MIAMI -- Dwyane Wade played with knee pain throughout the playoffs. He'll soon know exactly what was causing that problem, and if it could keep him out of the London Olympics.
One day after celebrating his second NBA championship, the Miami Heat guard told The Associated Press on Friday that he soon will have his ailing left knee examined, and acknowledges that surgery may be a possibility. Wade appeared in all 23 postseason games for Miami, averaging 22.8 points, and scored 20 in the title-clinching win for the Heat against Oklahoma City on Thursday night.
"I've got to make a decision on what my knee needs and what's best, because my career and finishing my career strong is what's important to me," Wade said. "And I know, yeah, the Olympics are coming up. It's something I really want to do. But at the same time, if I have to make a big decision, if something has to happen surgery-wise, that will have to be a step I have to take. My loyalty and my commitment to Miami Heat basketball is the No. 1 thing."
An MRI exam likely will take place in the next few days. Wade had the knee drained during Miami's second-round series against Indiana.
"From my small conversations with the doctor at that time, I think some kind of cleanup process might have to go on," Wade said. "And when that happens, from our previous experiences, it takes a while to recover. So I want to make sure that I want to recover strong and not like I did the last knee surgery that I had."
Wade had surgery on his left knee in May 2007. He led the Americans in scoring at the Beijing Olympics, averaging 16 points despite coming off the bench in all eight games.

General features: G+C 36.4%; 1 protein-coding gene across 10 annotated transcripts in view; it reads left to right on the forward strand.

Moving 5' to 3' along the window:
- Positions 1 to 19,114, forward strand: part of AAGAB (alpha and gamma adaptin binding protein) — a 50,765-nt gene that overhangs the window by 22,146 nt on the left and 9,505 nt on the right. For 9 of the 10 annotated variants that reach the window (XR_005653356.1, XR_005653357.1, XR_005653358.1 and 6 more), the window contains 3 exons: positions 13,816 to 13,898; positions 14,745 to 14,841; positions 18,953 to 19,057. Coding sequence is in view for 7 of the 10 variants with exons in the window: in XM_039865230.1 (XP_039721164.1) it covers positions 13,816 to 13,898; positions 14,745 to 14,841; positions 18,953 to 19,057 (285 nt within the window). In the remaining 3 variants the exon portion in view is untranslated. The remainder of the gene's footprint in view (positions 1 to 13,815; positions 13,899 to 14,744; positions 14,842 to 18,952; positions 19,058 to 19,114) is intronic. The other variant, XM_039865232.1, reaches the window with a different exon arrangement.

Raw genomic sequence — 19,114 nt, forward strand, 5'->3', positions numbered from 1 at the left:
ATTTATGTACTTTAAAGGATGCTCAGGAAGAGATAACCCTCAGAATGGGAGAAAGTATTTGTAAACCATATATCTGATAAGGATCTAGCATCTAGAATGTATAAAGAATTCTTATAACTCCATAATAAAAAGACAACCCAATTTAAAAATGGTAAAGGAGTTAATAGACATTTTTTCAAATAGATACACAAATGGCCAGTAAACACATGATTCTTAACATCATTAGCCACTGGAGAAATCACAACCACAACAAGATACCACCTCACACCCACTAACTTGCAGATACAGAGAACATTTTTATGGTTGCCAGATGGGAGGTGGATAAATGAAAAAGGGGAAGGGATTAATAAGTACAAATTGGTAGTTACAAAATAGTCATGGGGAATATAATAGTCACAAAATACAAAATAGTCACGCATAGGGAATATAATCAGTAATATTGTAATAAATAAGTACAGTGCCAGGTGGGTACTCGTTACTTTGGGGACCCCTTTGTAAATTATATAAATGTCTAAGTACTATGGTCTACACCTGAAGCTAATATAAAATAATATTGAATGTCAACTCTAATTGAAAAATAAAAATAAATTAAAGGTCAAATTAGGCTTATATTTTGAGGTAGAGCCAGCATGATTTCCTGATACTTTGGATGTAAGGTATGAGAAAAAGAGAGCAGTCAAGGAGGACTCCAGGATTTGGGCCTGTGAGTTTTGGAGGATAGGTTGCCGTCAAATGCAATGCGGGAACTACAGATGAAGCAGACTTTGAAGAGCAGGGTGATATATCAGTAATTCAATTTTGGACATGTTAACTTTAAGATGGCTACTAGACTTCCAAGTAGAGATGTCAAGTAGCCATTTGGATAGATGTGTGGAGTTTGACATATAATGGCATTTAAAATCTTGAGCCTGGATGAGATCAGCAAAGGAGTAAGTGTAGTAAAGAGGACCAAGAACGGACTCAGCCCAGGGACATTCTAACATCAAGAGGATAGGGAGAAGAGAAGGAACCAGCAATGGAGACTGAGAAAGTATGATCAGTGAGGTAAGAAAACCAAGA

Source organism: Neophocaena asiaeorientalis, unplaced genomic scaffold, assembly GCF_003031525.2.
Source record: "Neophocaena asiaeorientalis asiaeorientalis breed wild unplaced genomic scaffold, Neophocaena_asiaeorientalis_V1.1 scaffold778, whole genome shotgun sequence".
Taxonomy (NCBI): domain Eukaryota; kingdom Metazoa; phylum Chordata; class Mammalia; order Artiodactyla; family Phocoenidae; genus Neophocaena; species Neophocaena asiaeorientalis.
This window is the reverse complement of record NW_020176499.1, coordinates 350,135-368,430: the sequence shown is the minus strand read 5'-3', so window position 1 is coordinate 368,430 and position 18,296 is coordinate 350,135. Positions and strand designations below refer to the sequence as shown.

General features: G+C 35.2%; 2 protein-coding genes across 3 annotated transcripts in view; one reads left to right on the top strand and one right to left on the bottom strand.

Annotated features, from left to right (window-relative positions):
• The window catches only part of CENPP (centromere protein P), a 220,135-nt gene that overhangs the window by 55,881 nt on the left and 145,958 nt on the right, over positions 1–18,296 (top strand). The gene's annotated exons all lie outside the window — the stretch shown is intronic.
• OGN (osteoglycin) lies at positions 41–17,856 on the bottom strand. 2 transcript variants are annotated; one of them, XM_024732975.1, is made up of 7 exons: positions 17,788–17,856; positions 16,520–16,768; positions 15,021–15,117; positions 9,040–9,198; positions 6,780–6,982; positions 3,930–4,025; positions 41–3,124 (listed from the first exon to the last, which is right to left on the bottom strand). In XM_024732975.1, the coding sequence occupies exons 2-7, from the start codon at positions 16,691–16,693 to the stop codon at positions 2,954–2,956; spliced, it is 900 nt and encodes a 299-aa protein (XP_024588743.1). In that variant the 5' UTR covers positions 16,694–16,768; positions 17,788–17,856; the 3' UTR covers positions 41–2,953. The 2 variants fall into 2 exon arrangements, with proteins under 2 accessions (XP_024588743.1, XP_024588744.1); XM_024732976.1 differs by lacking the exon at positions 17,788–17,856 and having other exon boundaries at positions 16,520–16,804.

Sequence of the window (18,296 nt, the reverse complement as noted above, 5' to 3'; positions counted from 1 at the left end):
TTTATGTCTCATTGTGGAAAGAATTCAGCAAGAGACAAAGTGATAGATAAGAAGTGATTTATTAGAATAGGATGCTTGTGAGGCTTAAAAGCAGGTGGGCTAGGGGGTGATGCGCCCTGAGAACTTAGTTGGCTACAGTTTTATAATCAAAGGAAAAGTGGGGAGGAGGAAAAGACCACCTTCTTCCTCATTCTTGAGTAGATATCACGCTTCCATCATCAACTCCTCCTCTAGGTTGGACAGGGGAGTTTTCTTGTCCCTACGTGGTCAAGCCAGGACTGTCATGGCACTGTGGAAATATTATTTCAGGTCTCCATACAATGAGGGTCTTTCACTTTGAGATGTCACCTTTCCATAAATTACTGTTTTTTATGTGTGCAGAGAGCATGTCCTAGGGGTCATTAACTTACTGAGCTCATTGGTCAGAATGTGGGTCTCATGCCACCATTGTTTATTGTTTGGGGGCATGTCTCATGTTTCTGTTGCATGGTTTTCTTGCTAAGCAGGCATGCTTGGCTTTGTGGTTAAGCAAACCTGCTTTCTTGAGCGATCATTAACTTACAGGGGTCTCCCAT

USA Basketball plans to have the national team convene in Las Vegas and for training camp to start there on July 6. From there, the American team will go to Washington to begin training on July 13, with more sessions beginning July 17 in Manchester, England, and July 20 in Barcelona. The Olympics begin July 27 and the first game for the Americans in London is against France two days later.
The time demands could be daunting, especially with this NBA season ending a bit later than usual because of schedule changes necessitated by the lockout.
"This is the hand that's dealt to us," Wade said. "And I'm going to take this hand; I'm not going to complain and I'm going to move forward."
Wade said Heat doctors and trainers worked with him to find ways of ensuring that playing in the postseason would not make whatever the knee problem is any worse. He also spent time with his longtime trainer, Tim Grover.
"You know what, I was playing in a lot of pain," Wade said. "Obviously, my knee has been an issue. I sat down with the doctors a little bit during the Indiana series and talked about the possibility of what's to come. But I didn't want to think about it then. I said, 'Listen, let's just do what we have to do to make sure that I can give my all.' And they did that. I thank them for that."
He said he was sitting on his couch watching television on Friday when his thoughts turned to his hopes of being able to play in London. At that moment, he said an Olympic commercial appeared on his screen.
"Got a little emotional," Wade said. "I loved what we had and what we shared as a unit. The possibility of not being able to do that, man, it's a little different."